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Reps Probe Transport Ministry, NIMASA Over Alleged $195Mn Contract Scam

The House of Representatives on Thursday directed its Committees on Marine and Institutions and Public Procurement to commence immediately a probe into the $195 million security contract allegedly awarded to an Israeli outfit to provide security and surveillance on Nigeria’s waterways.

The probe of the contract awarded by the Ministry of Transportation was based on deliberations on a petition brought to the floor of the House under matters of public importance tagged ‘Urgent Need to Probe $195m Security Contract awarded by the Ministry of Transportation.’

The petition was brought by Hon Benjamin Kalu, who submitted that “the amount if converted to Naira is over N93 billion and there is urgent need to investigate the matter because the money used in paying the Israeli security company was borrowed and it will be due for repayment by June 2020.”

The committees are expected to commence investigations into the allegation and submit their report within the next three weeks.

Kalu alleged that out of the $95 million contract value, the NIMASA sourced $30 million without consulting the National Assembly for approval, thereby violating extant provisions of the nation’s Public Procurement Act 2007.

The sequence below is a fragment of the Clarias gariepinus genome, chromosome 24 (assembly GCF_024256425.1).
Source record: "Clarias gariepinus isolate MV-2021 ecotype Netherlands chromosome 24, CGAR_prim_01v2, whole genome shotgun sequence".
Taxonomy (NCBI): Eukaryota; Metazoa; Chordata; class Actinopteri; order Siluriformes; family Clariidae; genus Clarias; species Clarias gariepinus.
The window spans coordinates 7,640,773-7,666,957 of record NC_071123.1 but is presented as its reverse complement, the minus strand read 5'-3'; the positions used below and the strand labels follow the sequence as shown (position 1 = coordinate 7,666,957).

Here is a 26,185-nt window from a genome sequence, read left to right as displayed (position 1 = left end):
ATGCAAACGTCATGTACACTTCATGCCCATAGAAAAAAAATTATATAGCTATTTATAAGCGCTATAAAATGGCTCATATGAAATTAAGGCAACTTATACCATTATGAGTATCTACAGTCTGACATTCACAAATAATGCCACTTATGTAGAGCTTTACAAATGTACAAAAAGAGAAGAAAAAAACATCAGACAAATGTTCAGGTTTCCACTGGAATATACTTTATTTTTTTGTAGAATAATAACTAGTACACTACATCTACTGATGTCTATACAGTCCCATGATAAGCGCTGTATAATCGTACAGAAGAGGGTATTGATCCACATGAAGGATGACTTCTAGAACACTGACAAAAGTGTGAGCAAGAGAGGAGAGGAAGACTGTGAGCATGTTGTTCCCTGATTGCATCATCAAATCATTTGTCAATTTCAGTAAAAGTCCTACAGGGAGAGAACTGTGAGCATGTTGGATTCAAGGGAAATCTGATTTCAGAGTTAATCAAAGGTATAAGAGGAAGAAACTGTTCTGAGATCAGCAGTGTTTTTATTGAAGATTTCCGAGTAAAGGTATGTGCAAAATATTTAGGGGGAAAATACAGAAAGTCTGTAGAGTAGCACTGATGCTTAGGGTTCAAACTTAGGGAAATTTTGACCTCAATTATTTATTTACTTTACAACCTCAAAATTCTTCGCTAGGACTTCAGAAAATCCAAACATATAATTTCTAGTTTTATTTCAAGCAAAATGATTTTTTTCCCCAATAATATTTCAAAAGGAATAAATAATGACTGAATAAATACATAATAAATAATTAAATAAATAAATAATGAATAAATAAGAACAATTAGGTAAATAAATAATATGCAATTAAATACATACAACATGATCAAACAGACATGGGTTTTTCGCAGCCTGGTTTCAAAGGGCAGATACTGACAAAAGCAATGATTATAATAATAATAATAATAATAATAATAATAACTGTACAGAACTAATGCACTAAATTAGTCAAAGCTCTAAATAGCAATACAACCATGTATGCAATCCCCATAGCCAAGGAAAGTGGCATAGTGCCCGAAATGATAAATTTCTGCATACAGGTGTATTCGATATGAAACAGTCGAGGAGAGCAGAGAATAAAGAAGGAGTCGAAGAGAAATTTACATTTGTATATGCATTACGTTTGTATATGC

The lawmaker cited various sections of the Constitution about powers of National Assembly on public finance matters, noting that due process was not followed and that there’s need to probe the matter further.

He recalled that the eighth Assembly had carried out a similar probe on the alleged contract scam in 2018 but that its findings were not implemented

In his concluding remarks on the petition, Kalu maintained that “what is meant for Nigerians should be spent for Nigerians because the security of the Nigerian waterways can’t be placed in the hands of foreigners.

Commenting on the petition, Hon Obinna Chidoka moved a motion that an amendment should be made to reflect that Public Procurement and Marine committees should handle the matter and the motion was adopted by the House accordingly.

It would be recalled that the House of Representatives Committee on Public Petitions had carried out a similar investigative hearing on the same contract based on a petition submitted by some Non-Governmental Organisations in 2017.

Specifically, ten NGOs in 2017 had, in a petition titled ‘Petition on the ceding of Nigerian coastal waterways to HLSI Security Firms and Technologies and commercialisation of the Nigerian Navy to Shorefac Consortium Ltd’, petitioned the Ministry of Transportation.

The group described the ceding of the nation’s waterways to a foreign entity without due process as an abberation to Nigeria’s sovereignty and a threat to national security

They stated inter alia: “Ceding our waterways and the critical national assets therein to foreign firms will definitely undermine the constitutional role of the Nigerian armed forces as prescribed by law and expose our nation to glaring security risks and ridicule among the comity of nations.”

The petitioners, therefore, appealed to the Speaker to investigate the $195 million contract, especially the procurement processes that led to making the foreign company the winner of the bid for the contract.

 

 

 

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